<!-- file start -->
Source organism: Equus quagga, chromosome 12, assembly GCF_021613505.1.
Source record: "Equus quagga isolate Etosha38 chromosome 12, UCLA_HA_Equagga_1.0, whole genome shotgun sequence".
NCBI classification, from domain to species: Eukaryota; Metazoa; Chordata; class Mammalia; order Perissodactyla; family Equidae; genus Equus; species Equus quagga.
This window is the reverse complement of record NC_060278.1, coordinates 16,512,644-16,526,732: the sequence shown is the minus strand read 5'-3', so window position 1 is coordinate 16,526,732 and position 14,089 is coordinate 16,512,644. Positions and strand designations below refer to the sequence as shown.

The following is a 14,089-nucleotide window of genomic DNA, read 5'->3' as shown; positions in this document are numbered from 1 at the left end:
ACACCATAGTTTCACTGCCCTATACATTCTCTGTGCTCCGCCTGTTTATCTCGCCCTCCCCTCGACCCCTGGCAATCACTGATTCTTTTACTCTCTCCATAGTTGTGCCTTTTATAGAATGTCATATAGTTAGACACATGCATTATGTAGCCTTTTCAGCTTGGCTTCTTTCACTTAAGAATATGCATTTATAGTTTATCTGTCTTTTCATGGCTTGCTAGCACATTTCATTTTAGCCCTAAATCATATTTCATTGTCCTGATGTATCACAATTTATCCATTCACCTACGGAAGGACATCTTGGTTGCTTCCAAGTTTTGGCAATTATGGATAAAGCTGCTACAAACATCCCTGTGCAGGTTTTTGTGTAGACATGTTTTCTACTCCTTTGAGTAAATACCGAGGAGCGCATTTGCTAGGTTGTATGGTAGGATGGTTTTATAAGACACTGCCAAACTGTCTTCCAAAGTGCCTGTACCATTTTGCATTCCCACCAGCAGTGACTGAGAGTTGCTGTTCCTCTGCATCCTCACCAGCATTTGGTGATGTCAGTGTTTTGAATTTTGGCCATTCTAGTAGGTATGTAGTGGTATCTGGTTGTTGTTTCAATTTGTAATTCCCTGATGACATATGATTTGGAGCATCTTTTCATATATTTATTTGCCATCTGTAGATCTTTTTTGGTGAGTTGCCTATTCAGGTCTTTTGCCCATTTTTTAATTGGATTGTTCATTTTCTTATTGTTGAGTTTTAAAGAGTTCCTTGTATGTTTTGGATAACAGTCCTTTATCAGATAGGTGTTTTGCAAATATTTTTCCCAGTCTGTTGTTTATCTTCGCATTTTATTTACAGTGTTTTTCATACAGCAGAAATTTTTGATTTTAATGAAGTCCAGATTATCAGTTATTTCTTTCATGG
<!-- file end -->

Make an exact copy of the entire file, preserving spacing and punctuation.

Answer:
Source organism: Equus quagga, chromosome 12, assembly GCF_021613505.1.
Source record: "Equus quagga isolate Etosha38 chromosome 12, UCLA_HA_Equagga_1.0, whole genome shotgun sequence".
NCBI classification, from domain to species: Eukaryota; Metazoa; Chordata; class Mammalia; order Perissodactyla; family Equidae; genus Equus; species Equus quagga.
This window is the reverse complement of record NC_060278.1, coordinates 16,512,644-16,526,732: the sequence shown is the minus strand read 5'-3', so window position 1 is coordinate 16,526,732 and position 14,089 is coordinate 16,512,644. Positions and strand designations below refer to the sequence as shown.

The following is a 14,089-nucleotide window of genomic DNA, read 5'->3' as shown; positions in this document are numbered from 1 at the left end:
ACACCATAGTTTCACTGCCCTATACATTCTCTGTGCTCCGCCTGTTTATCTCGCCCTCCCCTCGACCCCTGGCAATCACTGATTCTTTTACTCTCTCCATAGTTGTGCCTTTTATAGAATGTCATATAGTTAGACACATGCATTATGTAGCCTTTTCAGCTTGGCTTCTTTCACTTAAGAATATGCATTTATAGTTTATCTGTCTTTTCATGGCTTGCTAGCACATTTCATTTTAGCCCTAAATCATATTTCATTGTCCTGATGTATCACAATTTATCCATTCACCTACGGAAGGACATCTTGGTTGCTTCCAAGTTTTGGCAATTATGGATAAAGCTGCTACAAACATCCCTGTGCAGGTTTTTGTGTAGACATGTTTTCTACTCCTTTGAGTAAATACCGAGGAGCGCATTTGCTAGGTTGTATGGTAGGATGGTTTTATAAGACACTGCCAAACTGTCTTCCAAAGTGCCTGTACCATTTTGCATTCCCACCAGCAGTGACTGAGAGTTGCTGTTCCTCTGCATCCTCACCAGCATTTGGTGATGTCAGTGTTTTGAATTTTGGCCATTCTAGTAGGTATGTAGTGGTATCTGGTTGTTGTTTCAATTTGTAATTCCCTGATGACATATGATTTGGAGCATCTTTTCATATATTTATTTGCCATCTGTAGATCTTTTTTGGTGAGTTGCCTATTCAGGTCTTTTGCCCATTTTTTAATTGGATTGTTCATTTTCTTATTGTTGAGTTTTAAAGAGTTCCTTGTATGTTTTGGATAACAGTCCTTTATCAGATAGGTGTTTTGCAAATATTTTTCCCAGTCTGTTGTTTATCTTCGCATTTTATTTACAGTGTTTTTCATACAGCAGAAATTTTTGATTTTAATGAAGTCCAGATTATCAGTTATTTCTTTCATGG